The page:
5. A sense of community in a difficult time.
There is something to be said about the camaraderie that comes with sharing a challenging experience with someone else. I will never forget how helpful it was for me to be around other people facing similar struggles with addiction who wanted to get better. The only person who can fully understand what it is like to be an alcoholic or an addict is someone who is one themselves—knowing that other people like me are trying to get sober made the whole process much more achievable. I even made a few friends that I have still kept in contact with nine years later. Seeing how far we have all come is very special.
There is something about the added structure that comes with attending a residential rehab program that makes the process easier. Knowing what to expect, for the most part, each day can be beneficial when you are going through a significant life change. Having rules and expectations gives a sense of purpose and something to work towards achieving. Being bored and ideal in early recovery is often a recipe for disaster, so keeping busy and having a set schedule can help during this time of adjustment.
When a person is trying to get sober at home, it is all too easy for them to sneak off and slip up. Cravings during early recovery are part of why the accountability of being in rehab can be so helpful. Knowing that you have to be at certain places at certain times helps a person stay on track. Being in an environment where people will notice if you snuck off also gives the added incentive to stay sober when you are fighting through the cravings of early recovery.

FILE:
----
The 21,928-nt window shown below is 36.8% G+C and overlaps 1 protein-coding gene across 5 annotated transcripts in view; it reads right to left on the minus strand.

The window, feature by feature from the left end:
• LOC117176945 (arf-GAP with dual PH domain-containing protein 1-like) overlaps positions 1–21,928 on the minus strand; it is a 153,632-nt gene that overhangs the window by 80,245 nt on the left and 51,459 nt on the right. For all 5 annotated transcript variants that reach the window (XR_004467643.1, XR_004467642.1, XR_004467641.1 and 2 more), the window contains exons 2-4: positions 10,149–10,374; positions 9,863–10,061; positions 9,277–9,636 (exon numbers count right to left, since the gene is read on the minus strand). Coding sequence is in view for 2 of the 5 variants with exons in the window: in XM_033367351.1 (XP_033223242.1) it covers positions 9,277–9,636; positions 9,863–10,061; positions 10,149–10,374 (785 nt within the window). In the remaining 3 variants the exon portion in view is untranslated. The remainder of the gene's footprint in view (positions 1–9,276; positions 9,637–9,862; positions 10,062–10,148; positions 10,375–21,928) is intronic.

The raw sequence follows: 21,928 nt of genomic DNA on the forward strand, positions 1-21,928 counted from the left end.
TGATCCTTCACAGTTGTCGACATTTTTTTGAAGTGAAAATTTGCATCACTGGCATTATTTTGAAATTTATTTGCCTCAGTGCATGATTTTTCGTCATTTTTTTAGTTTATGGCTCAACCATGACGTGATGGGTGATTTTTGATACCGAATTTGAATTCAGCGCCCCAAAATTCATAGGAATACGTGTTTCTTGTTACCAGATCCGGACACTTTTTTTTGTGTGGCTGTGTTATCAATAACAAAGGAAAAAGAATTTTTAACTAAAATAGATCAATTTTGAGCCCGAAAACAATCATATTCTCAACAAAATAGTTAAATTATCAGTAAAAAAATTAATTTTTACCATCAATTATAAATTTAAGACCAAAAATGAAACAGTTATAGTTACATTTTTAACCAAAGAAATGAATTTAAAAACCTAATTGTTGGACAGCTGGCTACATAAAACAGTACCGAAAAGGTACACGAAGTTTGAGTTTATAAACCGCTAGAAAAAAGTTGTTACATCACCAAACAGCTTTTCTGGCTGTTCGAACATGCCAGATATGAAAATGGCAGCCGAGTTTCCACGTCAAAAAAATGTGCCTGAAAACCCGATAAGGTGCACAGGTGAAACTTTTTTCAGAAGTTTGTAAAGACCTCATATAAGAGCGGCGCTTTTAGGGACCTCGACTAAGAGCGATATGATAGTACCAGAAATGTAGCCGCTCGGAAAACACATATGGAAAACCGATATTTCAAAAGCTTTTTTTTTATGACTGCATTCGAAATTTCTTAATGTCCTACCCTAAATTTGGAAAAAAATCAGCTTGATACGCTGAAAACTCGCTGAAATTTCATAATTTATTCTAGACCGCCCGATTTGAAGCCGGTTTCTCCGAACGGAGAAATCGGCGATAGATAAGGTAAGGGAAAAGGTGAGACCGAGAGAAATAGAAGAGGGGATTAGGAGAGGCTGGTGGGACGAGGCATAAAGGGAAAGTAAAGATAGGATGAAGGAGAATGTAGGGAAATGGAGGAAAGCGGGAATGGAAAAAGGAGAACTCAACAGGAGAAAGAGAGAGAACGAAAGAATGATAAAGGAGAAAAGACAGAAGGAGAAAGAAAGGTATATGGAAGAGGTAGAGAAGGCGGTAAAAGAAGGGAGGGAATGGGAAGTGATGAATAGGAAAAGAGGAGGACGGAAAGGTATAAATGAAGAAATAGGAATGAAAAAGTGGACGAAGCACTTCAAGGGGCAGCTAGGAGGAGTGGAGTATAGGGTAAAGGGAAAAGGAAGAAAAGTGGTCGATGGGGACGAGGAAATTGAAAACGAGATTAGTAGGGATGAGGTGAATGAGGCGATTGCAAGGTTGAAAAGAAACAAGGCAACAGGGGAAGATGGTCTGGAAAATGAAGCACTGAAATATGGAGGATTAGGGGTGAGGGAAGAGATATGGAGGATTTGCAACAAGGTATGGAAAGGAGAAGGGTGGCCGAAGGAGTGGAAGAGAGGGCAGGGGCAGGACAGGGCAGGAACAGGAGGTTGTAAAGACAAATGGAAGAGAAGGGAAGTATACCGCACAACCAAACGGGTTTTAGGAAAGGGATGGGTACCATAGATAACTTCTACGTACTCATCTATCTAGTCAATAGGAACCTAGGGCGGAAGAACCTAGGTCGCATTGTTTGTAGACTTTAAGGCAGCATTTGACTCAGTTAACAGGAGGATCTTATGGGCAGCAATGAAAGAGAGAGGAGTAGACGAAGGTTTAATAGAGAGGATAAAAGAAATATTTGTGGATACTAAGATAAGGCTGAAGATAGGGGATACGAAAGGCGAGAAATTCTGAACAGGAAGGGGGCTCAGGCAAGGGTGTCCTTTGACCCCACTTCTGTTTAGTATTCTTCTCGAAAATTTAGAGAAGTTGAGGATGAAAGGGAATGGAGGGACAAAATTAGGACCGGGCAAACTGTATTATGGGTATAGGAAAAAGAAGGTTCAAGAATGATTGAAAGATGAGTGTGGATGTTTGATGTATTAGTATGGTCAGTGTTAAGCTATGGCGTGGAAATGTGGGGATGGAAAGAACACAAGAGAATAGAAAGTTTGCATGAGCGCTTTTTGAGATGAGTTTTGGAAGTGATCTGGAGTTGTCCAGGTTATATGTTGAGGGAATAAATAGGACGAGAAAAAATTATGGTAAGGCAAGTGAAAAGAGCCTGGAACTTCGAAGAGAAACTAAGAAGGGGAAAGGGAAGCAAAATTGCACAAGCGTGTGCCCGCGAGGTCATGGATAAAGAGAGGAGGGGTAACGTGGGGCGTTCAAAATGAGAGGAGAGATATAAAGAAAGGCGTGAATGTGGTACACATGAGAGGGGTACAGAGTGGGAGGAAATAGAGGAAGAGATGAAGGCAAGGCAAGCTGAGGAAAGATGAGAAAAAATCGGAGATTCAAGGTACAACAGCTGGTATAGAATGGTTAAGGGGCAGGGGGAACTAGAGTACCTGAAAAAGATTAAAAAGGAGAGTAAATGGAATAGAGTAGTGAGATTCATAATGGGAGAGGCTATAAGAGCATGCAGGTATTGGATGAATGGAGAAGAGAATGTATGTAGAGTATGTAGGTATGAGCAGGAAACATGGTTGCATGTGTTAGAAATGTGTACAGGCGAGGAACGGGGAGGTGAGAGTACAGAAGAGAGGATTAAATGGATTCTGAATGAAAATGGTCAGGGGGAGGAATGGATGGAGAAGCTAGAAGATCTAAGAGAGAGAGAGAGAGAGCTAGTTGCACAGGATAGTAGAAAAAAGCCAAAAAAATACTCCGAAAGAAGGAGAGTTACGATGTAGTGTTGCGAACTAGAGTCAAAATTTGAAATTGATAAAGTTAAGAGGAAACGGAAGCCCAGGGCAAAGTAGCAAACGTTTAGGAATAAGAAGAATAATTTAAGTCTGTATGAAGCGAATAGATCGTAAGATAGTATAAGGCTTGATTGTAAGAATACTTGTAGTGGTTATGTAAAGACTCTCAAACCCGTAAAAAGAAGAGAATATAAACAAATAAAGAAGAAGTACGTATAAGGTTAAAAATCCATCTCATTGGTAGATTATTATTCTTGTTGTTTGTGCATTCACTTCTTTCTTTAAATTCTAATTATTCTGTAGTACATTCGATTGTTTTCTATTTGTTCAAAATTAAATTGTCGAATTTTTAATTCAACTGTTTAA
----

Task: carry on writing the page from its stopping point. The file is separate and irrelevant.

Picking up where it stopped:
8. Time away from negative influences.
Many people that are stuck in active addiction will have a lot of unfavorable influences on their life. Because addiction causes people to usually hang out with other people who drink or use drugs, it becomes hard to avoid those people in early sobriety. Unless you can completely cut a negative influence out of your life, it becomes necessary to have some space. The time and space that residential rehab provides a person during this transition make it much easier to stay away from negative influences that may make you relapse. A good program will also give a person the tools needed to spot and handle these types of negative influences in their life to not continue to bring the person down.
9. A chance to reset.
There is something about leaving home and going to treatment that almost feels like pressing a reset button; if only it were that easy, though, right? Although there is a lot more work that goes into the process than just pressing a button, it is an excellent opportunity to reset certain things in a person’s life. My time in rehab marked a critical turning point, things leading up to that time were very bad, but my life has gotten progressively better since then.
10. An outline to follow.
There is a lot of work that goes into getting sober so why not take out the guesswork and follow a proven system that can work? A set program with specific steps to follow makes the whole process of getting sober a lot easier. I am grateful for my time in treatment because it gave me a solid foundation to live a life of recovery and the tools to live a better life.
Reviewed by Matt Hawk, BS, CADC-II, ICADC